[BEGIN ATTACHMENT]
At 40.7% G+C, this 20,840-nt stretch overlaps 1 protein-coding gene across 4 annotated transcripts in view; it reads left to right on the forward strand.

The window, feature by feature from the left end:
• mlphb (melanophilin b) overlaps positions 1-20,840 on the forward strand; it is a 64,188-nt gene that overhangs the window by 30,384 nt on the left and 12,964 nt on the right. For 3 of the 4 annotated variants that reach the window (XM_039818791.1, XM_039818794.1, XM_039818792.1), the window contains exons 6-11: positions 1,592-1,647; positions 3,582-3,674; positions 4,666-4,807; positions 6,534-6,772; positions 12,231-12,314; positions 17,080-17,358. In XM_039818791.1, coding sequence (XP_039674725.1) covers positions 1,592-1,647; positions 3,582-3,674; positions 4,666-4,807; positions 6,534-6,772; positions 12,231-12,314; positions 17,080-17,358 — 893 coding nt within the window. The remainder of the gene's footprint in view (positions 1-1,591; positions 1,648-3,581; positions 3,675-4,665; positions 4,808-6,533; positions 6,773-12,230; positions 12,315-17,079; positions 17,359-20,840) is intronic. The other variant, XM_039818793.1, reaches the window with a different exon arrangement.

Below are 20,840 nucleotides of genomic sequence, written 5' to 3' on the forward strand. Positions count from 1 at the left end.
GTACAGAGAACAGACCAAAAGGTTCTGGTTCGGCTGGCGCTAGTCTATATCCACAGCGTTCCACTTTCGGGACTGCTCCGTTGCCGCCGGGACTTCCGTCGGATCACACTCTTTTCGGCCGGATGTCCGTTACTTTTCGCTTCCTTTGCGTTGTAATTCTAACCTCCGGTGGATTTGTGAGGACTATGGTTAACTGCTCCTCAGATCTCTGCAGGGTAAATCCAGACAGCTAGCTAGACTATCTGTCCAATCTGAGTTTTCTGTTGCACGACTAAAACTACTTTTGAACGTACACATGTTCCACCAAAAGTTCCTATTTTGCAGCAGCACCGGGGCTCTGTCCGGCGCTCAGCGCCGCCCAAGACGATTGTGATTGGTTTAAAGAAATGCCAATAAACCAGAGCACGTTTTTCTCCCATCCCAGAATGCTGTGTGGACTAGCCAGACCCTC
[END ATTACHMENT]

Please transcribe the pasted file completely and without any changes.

At 40.7% G+C, this 20,840-nt stretch overlaps 1 protein-coding gene across 4 annotated transcripts in view; it reads left to right on the forward strand.

The window, feature by feature from the left end:
• mlphb (melanophilin b) overlaps positions 1-20,840 on the forward strand; it is a 64,188-nt gene that overhangs the window by 30,384 nt on the left and 12,964 nt on the right. For 3 of the 4 annotated variants that reach the window (XM_039818791.1, XM_039818794.1, XM_039818792.1), the window contains exons 6-11: positions 1,592-1,647; positions 3,582-3,674; positions 4,666-4,807; positions 6,534-6,772; positions 12,231-12,314; positions 17,080-17,358. In XM_039818791.1, coding sequence (XP_039674725.1) covers positions 1,592-1,647; positions 3,582-3,674; positions 4,666-4,807; positions 6,534-6,772; positions 12,231-12,314; positions 17,080-17,358 — 893 coding nt within the window. The remainder of the gene's footprint in view (positions 1-1,591; positions 1,648-3,581; positions 3,675-4,665; positions 4,808-6,533; positions 6,773-12,230; positions 12,315-17,079; positions 17,359-20,840) is intronic. The other variant, XM_039818793.1, reaches the window with a different exon arrangement.

Below are 20,840 nucleotides of genomic sequence, written 5' to 3' on the forward strand. Positions count from 1 at the left end.
GTACAGAGAACAGACCAAAAGGTTCTGGTTCGGCTGGCGCTAGTCTATATCCACAGCGTTCCACTTTCGGGACTGCTCCGTTGCCGCCGGGACTTCCGTCGGATCACACTCTTTTCGGCCGGATGTCCGTTACTTTTCGCTTCCTTTGCGTTGTAATTCTAACCTCCGGTGGATTTGTGAGGACTATGGTTAACTGCTCCTCAGATCTCTGCAGGGTAAATCCAGACAGCTAGCTAGACTATCTGTCCAATCTGAGTTTTCTGTTGCACGACTAAAACTACTTTTGAACGTACACATGTTCCACCAAAAGTTCCTATTTTGCAGCAGCACCGGGGCTCTGTCCGGCGCTCAGCGCCGCCCAAGACGATTGTGATTGGTTTAAAGAAATGCCAATAAACCAGAGCACGTTTTTCTCCCATCCCAGAATGCTGTGTGGACTAGCCAGACCCTC